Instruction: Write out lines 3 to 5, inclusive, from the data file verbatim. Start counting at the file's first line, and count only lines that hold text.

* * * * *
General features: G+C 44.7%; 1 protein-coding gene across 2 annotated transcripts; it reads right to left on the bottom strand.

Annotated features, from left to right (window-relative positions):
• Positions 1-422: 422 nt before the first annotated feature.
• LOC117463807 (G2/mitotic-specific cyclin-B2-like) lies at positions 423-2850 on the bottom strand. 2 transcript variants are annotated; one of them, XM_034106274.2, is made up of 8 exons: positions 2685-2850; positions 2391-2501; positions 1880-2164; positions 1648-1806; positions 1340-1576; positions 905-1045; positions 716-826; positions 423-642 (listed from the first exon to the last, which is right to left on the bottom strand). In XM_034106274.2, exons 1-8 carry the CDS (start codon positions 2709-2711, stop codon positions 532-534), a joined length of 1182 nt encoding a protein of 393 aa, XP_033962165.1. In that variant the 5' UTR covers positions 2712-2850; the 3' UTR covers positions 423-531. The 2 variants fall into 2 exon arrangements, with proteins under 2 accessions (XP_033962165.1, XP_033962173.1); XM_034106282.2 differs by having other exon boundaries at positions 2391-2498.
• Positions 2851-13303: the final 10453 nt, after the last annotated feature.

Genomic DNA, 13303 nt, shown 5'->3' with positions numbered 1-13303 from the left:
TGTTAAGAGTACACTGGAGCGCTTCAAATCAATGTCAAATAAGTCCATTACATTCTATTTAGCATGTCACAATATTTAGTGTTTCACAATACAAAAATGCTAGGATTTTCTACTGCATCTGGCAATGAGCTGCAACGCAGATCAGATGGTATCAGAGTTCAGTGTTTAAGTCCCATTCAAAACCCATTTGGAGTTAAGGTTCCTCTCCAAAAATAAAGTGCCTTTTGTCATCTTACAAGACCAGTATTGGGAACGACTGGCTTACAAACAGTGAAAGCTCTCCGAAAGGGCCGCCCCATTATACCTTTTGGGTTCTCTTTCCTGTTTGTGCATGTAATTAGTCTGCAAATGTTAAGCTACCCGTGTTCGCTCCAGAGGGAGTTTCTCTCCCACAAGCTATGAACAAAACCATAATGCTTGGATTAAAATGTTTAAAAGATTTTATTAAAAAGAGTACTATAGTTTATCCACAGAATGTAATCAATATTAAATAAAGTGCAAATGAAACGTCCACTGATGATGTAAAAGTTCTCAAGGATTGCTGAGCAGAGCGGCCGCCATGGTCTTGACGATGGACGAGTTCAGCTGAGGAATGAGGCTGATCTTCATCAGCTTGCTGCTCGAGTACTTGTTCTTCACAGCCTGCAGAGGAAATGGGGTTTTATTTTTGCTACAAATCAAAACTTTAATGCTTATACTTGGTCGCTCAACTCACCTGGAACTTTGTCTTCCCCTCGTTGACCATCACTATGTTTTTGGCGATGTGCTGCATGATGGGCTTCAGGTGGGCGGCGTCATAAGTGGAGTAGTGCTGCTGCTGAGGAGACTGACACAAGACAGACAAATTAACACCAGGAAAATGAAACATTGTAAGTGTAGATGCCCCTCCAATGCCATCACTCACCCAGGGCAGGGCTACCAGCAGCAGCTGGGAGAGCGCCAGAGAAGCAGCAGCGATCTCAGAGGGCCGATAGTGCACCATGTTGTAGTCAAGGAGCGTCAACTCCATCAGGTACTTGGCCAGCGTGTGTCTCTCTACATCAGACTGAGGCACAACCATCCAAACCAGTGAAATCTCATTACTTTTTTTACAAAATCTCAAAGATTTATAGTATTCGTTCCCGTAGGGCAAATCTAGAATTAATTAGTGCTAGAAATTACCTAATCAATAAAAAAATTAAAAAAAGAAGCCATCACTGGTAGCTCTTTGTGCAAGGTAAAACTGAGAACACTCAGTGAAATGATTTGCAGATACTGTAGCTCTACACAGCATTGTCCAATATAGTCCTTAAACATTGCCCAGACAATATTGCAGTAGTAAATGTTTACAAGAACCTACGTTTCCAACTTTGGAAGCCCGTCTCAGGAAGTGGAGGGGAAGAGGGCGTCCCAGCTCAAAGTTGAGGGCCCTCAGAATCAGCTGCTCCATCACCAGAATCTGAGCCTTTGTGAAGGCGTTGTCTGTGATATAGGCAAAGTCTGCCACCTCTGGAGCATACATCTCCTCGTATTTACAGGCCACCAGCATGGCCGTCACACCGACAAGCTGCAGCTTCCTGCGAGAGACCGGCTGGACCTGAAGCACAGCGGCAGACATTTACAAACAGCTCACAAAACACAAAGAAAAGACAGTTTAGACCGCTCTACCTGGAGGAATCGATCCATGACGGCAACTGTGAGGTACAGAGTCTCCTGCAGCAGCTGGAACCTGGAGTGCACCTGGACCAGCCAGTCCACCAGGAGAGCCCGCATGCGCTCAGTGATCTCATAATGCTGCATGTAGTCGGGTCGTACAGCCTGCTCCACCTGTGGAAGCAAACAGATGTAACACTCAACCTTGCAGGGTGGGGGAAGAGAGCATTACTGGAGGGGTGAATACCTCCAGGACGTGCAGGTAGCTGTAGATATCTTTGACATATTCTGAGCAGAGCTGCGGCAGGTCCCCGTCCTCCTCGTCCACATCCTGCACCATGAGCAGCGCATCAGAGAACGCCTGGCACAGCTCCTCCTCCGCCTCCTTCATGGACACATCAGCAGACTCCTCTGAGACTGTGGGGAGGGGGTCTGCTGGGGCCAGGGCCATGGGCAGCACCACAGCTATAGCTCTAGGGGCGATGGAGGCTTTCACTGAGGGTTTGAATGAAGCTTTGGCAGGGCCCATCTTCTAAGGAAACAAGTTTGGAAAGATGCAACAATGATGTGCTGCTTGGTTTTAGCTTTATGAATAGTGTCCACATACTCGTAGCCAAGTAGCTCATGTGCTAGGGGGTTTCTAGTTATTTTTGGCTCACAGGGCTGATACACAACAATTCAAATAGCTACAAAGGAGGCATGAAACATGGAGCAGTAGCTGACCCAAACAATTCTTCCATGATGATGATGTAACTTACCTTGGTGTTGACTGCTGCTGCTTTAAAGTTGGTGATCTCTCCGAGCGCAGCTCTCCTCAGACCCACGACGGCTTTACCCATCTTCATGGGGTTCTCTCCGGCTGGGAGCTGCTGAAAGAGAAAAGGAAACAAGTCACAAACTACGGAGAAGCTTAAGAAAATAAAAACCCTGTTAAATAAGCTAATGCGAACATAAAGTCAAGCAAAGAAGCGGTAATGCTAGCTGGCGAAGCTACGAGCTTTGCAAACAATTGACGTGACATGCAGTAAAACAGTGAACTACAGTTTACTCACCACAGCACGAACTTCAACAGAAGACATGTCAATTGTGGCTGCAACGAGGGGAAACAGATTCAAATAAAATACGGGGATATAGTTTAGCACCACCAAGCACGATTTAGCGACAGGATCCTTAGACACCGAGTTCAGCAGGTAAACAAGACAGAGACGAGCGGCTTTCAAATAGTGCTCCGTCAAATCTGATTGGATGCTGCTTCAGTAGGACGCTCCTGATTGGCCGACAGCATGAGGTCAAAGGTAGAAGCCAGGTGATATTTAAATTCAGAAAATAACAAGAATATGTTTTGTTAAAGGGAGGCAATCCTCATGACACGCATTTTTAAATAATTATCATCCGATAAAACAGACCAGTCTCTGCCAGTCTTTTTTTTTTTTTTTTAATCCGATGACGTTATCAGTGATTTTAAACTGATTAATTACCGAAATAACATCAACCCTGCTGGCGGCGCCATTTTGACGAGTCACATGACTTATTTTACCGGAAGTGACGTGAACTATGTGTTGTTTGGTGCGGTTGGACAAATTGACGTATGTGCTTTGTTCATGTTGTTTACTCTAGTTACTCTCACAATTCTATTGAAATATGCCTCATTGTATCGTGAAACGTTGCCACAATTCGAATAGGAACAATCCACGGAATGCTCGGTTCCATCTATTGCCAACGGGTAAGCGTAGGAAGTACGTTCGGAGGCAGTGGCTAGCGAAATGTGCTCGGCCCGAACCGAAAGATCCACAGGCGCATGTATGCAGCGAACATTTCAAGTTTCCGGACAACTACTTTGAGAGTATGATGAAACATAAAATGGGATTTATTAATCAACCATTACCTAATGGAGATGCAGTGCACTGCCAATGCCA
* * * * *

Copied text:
• Positions 1-422: 422 nt before the first annotated feature.
• LOC117463807 (G2/mitotic-specific cyclin-B2-like) lies at positions 423-2850 on the bottom strand. 2 transcript variants are annotated; one of them, XM_034106274.2, is made up of 8 exons: positions 2685-2850; positions 2391-2501; positions 1880-2164; positions 1648-1806; positions 1340-1576; positions 905-1045; positions 716-826; positions 423-642 (listed from the first exon to the last, which is right to left on the bottom strand). In XM_034106274.2, exons 1-8 carry the CDS (start codon positions 2709-2711, stop codon positions 532-534), a joined length of 1182 nt encoding a protein of 393 aa, XP_033962165.1. In that variant the 5' UTR covers positions 2712-2850; the 3' UTR covers positions 423-531. The 2 variants fall into 2 exon arrangements, with proteins under 2 accessions (XP_033962165.1, XP_033962173.1); XM_034106282.2 differs by having other exon boundaries at positions 2391-2498.
• Positions 2851-13303: the final 10453 nt, after the last annotated feature.